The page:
Thesis Title

Our Father Who Art in Heaven: an Exploration of Prayer Using Grounded Theory

Date of Graduation

Summer 1996


Master of Arts in Communication



Committee Chair

Charlene Berquist


The purpose of this study was to explore the subjective use of prayer among Christians from conservative, Baptist denominations. The individual variables of age and gender were also examined in relation to prayer use. A total of 24 individuals participated in the study. Results revealed five major communicative functions of prayer: 1) prayer as a transactional communication event; 2) prayer as the foundation to an interpersonal relationship with God; 3) prayer as ritual; 4) prayer as catharsis; and 5) prayer as an entitlement and mandate of Christians. Perceptions of prayer varied among age categories. Young adults (18-34) reported using prayer as a type of reassurance, the mid-life individuals (35-64) used prayer as an insulator and form of after-life insurance, while people 65 and older utilized prayer as a form of assurance. Gender was also shown to affect the prayer experience. Women used more emotional expression in prayer and also disclosed the topics of their prayers more readily than males.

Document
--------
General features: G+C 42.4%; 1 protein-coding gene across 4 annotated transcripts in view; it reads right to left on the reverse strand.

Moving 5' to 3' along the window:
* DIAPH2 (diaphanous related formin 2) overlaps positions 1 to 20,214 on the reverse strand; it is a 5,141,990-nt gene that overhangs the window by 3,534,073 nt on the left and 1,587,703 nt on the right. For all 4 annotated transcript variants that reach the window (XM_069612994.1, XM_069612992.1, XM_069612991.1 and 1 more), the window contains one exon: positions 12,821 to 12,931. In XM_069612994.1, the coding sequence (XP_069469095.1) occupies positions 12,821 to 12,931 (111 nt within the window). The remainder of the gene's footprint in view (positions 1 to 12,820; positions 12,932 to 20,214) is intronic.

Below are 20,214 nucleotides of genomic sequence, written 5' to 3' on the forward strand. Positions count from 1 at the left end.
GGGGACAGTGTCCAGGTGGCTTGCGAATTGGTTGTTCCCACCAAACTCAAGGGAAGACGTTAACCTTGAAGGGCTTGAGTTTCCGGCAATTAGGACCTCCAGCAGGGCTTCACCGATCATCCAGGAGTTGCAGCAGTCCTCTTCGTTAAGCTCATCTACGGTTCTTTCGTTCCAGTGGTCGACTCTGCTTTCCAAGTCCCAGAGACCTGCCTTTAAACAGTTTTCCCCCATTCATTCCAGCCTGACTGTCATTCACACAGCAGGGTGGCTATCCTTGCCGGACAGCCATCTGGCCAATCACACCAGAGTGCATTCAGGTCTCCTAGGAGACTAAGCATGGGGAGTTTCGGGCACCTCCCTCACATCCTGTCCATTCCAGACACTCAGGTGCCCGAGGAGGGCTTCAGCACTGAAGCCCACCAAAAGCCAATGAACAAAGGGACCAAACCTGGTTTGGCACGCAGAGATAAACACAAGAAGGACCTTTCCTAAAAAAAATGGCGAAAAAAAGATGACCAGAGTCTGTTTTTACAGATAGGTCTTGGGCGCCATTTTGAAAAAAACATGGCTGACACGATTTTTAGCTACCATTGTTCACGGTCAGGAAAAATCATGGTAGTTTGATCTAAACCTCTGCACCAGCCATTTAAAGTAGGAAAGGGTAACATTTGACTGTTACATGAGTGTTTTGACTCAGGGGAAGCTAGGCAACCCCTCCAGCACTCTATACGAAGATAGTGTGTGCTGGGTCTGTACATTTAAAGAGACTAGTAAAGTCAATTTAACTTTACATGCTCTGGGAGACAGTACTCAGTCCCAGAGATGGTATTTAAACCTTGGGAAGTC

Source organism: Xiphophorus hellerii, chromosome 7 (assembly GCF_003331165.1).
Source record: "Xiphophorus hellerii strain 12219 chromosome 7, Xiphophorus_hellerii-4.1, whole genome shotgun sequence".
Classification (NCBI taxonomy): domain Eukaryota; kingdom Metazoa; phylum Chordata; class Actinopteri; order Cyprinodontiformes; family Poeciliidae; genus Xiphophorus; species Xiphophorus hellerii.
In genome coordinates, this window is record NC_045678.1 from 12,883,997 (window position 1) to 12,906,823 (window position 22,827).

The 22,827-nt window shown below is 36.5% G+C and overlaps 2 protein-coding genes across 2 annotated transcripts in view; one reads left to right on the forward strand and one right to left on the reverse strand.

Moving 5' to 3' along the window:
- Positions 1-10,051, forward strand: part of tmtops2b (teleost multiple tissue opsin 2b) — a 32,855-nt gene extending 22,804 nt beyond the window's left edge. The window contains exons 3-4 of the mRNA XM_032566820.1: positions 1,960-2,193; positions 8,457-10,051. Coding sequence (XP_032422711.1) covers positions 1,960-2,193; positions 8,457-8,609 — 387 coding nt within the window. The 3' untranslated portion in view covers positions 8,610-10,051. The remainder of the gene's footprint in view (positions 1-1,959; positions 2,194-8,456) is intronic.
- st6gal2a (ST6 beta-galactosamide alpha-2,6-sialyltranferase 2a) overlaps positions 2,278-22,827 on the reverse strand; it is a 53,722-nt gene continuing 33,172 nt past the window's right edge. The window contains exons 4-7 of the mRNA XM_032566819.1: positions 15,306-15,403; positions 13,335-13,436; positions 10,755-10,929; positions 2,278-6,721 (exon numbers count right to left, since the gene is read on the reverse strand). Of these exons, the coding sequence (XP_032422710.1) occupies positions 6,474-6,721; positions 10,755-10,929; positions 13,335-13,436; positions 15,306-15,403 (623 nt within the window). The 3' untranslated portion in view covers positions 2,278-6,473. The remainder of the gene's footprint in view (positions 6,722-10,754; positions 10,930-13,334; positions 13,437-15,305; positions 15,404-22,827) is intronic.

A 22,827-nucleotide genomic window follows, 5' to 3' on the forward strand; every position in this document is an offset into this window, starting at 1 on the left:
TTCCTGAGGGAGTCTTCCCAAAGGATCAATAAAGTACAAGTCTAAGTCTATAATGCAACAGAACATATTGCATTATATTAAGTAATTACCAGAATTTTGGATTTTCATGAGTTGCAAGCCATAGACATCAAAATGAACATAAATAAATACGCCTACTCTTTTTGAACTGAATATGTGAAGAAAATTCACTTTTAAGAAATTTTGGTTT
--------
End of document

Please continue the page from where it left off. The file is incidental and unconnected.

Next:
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© Kelly L Dobbs